Novaflux

 
 
 
 

2007-2008

PDF - 104 KB

5R44DK055419-05

Medical devices, reprocessing, dialysis, endoscopy

Hemodialysis, Dialyzer reuse, Hemodialyzer reprocessing, Dialyzer membrane cleaning, Cleaning

 

Omicia

 
 
 
 

2007-2008

PDF - 143 KB

1R44HG002993-02A1

Life Sciences

Molecular diagnostics, Genetic risk assessment, Personalized medicine, Disease gene bioinformatics platform, Genomic medicine

 

Omneuron

 
 
 
 

2007-2008

PDF - 102 KB

2R44NS050642-06

Medical Devices

chronic pain, addiction, neuroimaging, real-time, functional MRI

 

Optimum Therapeutics, LLC

 
 
 
 

2008-2009

PDF - 96 KB

R44CA103133

Oncology Therapeutics and Drug Delivery

cancer, therapeutics, delivery, peritoneal, pancreatic

 

Oxford Biomedical Research

 
 
 
 

2007-2008

PDF - 111 KB

5R44-ES-12277

Tools for biomedical research & human wellness assessment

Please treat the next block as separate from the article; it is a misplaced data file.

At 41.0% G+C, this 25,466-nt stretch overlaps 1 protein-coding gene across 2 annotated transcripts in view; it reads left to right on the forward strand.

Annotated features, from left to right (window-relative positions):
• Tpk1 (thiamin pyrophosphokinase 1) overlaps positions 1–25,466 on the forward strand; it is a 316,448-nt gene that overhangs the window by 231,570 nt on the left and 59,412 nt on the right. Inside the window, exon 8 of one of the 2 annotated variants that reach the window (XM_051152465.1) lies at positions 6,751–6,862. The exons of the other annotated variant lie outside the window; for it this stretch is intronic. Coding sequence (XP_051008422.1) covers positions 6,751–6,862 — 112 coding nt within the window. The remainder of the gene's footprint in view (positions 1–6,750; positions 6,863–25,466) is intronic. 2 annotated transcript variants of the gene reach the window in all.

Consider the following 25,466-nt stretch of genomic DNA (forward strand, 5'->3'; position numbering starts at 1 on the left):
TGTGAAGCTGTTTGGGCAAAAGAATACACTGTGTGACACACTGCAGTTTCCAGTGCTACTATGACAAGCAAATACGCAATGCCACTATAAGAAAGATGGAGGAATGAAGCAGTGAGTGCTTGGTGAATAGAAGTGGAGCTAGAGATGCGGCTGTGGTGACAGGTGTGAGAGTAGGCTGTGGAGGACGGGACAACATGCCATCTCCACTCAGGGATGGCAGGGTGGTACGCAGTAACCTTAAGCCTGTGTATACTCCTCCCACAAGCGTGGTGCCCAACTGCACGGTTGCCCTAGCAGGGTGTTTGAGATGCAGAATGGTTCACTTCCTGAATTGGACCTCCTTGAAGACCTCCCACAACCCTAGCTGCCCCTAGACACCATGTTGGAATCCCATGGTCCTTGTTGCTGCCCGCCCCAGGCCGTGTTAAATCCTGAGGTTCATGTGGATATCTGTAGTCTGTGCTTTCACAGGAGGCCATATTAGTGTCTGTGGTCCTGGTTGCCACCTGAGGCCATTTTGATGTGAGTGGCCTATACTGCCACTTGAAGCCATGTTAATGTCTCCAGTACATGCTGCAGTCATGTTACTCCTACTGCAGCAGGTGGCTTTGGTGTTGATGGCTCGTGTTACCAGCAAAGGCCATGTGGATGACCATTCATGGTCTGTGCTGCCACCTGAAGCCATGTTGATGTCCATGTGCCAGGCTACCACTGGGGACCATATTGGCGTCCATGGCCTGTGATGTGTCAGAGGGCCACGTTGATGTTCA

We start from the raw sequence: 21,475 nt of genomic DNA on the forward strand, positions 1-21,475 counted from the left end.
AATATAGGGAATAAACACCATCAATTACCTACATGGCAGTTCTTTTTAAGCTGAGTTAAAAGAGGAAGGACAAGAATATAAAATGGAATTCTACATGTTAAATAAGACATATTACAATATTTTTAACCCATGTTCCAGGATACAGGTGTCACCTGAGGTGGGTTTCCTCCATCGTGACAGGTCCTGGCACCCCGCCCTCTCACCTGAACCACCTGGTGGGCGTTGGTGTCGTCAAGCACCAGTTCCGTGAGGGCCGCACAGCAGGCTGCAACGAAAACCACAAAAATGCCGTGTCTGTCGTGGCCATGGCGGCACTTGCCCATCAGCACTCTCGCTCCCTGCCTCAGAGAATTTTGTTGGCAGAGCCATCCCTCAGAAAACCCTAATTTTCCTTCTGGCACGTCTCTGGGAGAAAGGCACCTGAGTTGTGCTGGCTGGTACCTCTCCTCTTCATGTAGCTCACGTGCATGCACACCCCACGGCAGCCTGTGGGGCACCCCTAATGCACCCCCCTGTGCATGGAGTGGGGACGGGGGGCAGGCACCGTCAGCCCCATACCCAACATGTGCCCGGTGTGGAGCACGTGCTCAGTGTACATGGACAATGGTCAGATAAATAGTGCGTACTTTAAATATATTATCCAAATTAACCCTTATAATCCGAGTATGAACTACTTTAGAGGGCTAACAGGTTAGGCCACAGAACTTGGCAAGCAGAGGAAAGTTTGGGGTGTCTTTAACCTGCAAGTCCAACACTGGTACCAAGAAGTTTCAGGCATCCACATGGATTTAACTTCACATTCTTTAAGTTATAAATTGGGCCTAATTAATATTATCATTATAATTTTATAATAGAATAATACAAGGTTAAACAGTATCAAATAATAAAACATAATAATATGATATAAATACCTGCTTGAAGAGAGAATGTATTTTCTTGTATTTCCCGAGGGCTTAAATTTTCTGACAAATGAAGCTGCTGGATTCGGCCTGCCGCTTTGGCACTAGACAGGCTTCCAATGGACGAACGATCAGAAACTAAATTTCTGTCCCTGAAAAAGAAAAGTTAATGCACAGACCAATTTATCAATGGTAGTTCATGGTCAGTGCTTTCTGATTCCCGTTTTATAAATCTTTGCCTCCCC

Oxidative stress, Nutraceutical Efficacy, Wellness assessment, Inflammation, Biomarkers

 

Packet Digital LLC

 
 
 
 

2011-2012

PDF - 905 KB

4R44DC011231-02

Power management integrated circuits for electronics in medical devices, consumer and defense industries

Power Management, Extended Battery Life, Hearing Aids, On-Demand Power technology, dynamic voltage scaling

 

Parallel Synthesis Technologies, Inc.

 
 
 
 

2008-2009

PDF - 54 KB

5R44HG003911-03

Biotechnology, Diagnostic Tools

Multiplex, Diagnostic, Bead-based, Optical Encoding, Parallume

 

Pathfinder Therapeutics, Inc.

 
 
 
 

2008-2009

PDF - 120 KB

5R44CA119502-03

Medical Devices

imaging, surgery, medical device, cancer

 

Perinatronics Medical Systems, Inc.

 
 
 
 

2007-2008

PDF - 112 KB

2R44 HL 66791

Medical Devices

MRI, ECG, trigger, cardiovascular, scanner

 

PGXL Laboratories, LLC

 
 
 
 

2008-2009

PDF - 260 KB

2R44 HL090055-02

Personalized Medicine/Clinical Laboratory Diagnostics

Personalized Medicine, Pharmacogenetics, Pharmacogenomics, Anticoagulation, Warfarin

 

Pharm I.R., Inc.